The simple reality is that we see the written word all around us. Who is supposed to put those words there? I am pretty sure it isn't black magic but rather people known as writers. There is writing to be done online and off line. There are corporations that are constantly looking for written material on blogs, brochures, press releases, articles and various other things. There are magazines and web sites constantly wanting written material. The reality is, many places do not have full time writers but rather rely on free lancing. Of course, the field is very competitive since many people would love a job that allows you to stay home wearing just your boxers and eating doughnuts, while pounding out words on your computer. I am also confident there is only so many people who are actually passionate about writing and are willing to stick with it even during the hard times. Because the reality is, a free lancer has to be prepared that there will be times where there is a lot of work and times that there is almost none. A free lancer needs to be prepared for a month with lots of pay chegues rolling in and a month where the income is close to zero. Of course, a free lancer has to be willing to do lots of work which include not just writing, but also trying to find or get clients. Luckily, there is a lot of websites that have writing work that you can bid for. When that fails, a writer can go out looking for clients the 'old fashioned way'. Of course, all this is hard when you are just starting out, since you don't have a portfolio to win over your prospective client. Luckily, there is now sites like Constant Content where one can submit their work for publishers and web sites to buy (though of course, you are competing with many other writers who also submit this work). Yes, it sounds like it is hard but if one really wants this career, there are avenues you can take to achieve it.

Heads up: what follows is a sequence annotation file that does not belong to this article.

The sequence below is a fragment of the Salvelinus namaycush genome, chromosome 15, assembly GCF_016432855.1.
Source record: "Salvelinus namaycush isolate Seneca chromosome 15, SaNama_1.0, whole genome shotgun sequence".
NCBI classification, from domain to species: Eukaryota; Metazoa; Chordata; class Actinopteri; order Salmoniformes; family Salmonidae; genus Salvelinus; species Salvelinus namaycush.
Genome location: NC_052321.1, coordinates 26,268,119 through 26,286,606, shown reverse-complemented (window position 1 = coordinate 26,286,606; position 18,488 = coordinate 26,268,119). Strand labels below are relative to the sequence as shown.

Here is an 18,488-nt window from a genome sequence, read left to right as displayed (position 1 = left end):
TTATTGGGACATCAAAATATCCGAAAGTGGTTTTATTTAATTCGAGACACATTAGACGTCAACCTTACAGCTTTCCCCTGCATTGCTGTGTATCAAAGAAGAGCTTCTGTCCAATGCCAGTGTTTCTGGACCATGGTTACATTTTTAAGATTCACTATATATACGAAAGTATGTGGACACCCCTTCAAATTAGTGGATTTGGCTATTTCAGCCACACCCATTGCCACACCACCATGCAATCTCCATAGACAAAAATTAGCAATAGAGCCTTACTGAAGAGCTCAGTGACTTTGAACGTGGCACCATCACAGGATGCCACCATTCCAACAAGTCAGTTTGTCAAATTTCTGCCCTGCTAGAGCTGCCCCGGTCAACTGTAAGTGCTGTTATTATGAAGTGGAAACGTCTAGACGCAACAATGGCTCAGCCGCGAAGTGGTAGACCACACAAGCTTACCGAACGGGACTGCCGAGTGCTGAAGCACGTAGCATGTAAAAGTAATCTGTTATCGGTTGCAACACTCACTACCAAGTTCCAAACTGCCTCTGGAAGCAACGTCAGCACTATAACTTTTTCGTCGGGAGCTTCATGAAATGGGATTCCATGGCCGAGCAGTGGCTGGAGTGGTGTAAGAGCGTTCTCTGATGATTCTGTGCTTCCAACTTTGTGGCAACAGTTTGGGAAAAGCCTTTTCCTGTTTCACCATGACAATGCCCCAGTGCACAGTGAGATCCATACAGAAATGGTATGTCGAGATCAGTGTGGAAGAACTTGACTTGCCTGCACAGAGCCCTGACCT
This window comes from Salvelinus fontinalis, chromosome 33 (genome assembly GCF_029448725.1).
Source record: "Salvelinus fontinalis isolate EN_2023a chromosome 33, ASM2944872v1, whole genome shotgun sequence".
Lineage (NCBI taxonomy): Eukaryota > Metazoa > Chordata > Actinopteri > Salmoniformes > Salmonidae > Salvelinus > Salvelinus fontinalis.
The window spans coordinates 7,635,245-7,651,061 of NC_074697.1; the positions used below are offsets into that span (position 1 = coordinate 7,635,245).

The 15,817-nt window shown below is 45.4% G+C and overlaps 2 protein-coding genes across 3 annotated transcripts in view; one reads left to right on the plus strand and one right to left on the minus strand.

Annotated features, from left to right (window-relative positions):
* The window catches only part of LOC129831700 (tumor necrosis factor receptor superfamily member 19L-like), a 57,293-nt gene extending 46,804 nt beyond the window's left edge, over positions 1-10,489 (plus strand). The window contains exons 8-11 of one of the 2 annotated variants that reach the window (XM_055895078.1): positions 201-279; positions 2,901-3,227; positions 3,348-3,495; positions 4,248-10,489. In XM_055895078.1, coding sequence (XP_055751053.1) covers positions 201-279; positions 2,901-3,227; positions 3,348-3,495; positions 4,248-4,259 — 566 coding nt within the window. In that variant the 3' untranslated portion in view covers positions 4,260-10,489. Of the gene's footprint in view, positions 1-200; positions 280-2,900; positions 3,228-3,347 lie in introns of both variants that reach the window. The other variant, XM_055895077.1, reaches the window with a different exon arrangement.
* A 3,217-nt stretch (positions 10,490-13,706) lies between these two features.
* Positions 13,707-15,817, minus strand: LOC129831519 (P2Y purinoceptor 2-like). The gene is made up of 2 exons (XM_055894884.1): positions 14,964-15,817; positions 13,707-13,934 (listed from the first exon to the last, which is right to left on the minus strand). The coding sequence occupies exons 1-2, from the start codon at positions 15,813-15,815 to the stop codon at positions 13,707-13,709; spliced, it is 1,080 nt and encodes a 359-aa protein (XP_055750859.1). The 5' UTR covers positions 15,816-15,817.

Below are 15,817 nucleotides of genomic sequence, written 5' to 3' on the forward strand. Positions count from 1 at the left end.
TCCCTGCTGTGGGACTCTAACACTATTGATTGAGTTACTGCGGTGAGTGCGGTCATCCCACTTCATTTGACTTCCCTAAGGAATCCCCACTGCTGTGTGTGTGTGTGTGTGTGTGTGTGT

It takes lots work and patience. It definitely isn't a job for those who dream of coasting and taking it easy. It is also a job that gets me very exicted and passionate. Luckily, I have a wife who is supporting me and encouraging me to take this road. So yes, I want to be novelist but I don't think that is going to happen immediately (though, I do plan to begin working on a novel now), but I do feel I can start getting work out there. I believe I can be a writer now, it just might not be the type of work one associates with 'writing'. I also don't assume I will be working as a full time writer in the next few years. I will continue to keep you all informed on how this journey goes, and let you all read about the high and lows of my pursuit of becoming a successful free lance writer.

And of course, I'll continue to post random photos of my pets when I have nothing else to write about.


  1. Anonymous7:17 pm

    Indeed, indeed. Writing well takes vision, talent, skill, and an incredible amount of discipline. Also, when you're writing a poem, short story, novella, or novel, all you've got to "sell yourself" (at least for starters) are the words on the page - no pictures, music, or performance can compensate for uninspired text. It's nice to know someone who recognizes and appreciates this. You know what my creative writing instructor told the class the other day? It typically takes 10 years to complete a novel - 10 years! I'm starting to think one has to become a relative hermit to achieve this dream, but if that's what it takes, then hermit I'll be!